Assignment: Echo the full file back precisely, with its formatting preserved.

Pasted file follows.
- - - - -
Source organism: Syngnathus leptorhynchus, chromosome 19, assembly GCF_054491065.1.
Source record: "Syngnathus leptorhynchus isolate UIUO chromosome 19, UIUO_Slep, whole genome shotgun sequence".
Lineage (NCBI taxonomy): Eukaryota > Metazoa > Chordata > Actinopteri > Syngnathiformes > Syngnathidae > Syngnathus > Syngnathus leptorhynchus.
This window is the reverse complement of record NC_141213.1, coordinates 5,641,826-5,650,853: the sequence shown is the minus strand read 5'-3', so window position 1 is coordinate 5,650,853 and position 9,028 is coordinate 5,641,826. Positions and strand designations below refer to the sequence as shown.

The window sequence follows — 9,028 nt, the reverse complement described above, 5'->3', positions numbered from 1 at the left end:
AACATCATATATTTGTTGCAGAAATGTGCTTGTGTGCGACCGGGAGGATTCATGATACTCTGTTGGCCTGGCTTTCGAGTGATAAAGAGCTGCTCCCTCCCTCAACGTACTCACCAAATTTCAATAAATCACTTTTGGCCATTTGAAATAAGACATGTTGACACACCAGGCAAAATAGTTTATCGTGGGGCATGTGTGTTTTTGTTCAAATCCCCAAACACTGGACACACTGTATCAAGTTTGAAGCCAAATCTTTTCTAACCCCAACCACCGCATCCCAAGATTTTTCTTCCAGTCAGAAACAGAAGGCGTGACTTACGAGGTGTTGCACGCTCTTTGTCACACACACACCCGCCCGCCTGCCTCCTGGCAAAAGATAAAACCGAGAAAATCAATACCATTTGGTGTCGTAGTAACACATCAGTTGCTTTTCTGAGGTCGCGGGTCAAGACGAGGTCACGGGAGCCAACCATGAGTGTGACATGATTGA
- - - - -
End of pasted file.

Source organism: Syngnathus leptorhynchus, chromosome 19, assembly GCF_054491065.1.
Source record: "Syngnathus leptorhynchus isolate UIUO chromosome 19, UIUO_Slep, whole genome shotgun sequence".
Lineage (NCBI taxonomy): Eukaryota > Metazoa > Chordata > Actinopteri > Syngnathiformes > Syngnathidae > Syngnathus > Syngnathus leptorhynchus.
This window is the reverse complement of record NC_141213.1, coordinates 5,641,826-5,650,853: the sequence shown is the minus strand read 5'-3', so window position 1 is coordinate 5,650,853 and position 9,028 is coordinate 5,641,826. Positions and strand designations below refer to the sequence as shown.

The window sequence follows — 9,028 nt, the reverse complement described above, 5'->3', positions numbered from 1 at the left end:
AACATCATATATTTGTTGCAGAAATGTGCTTGTGTGCGACCGGGAGGATTCATGATACTCTGTTGGCCTGGCTTTCGAGTGATAAAGAGCTGCTCCCTCCCTCAACGTACTCACCAAATTTCAATAAATCACTTTTGGCCATTTGAAATAAGACATGTTGACACACCAGGCAAAATAGTTTATCGTGGGGCATGTGTGTTTTTGTTCAAATCCCCAAACACTGGACACACTGTATCAAGTTTGAAGCCAAATCTTTTCTAACCCCAACCACCGCATCCCAAGATTTTTCTTCCAGTCAGAAACAGAAGGCGTGACTTACGAGGTGTTGCACGCTCTTTGTCACACACACACCCGCCCGCCTGCCTCCTGGCAAAAGATAAAACCGAGAAAATCAATACCATTTGGTGTCGTAGTAACACATCAGTTGCTTTTCTGAGGTCGCGGGTCAAGACGAGGTCACGGGAGCCAACCATGAGTGTGACATGATTGA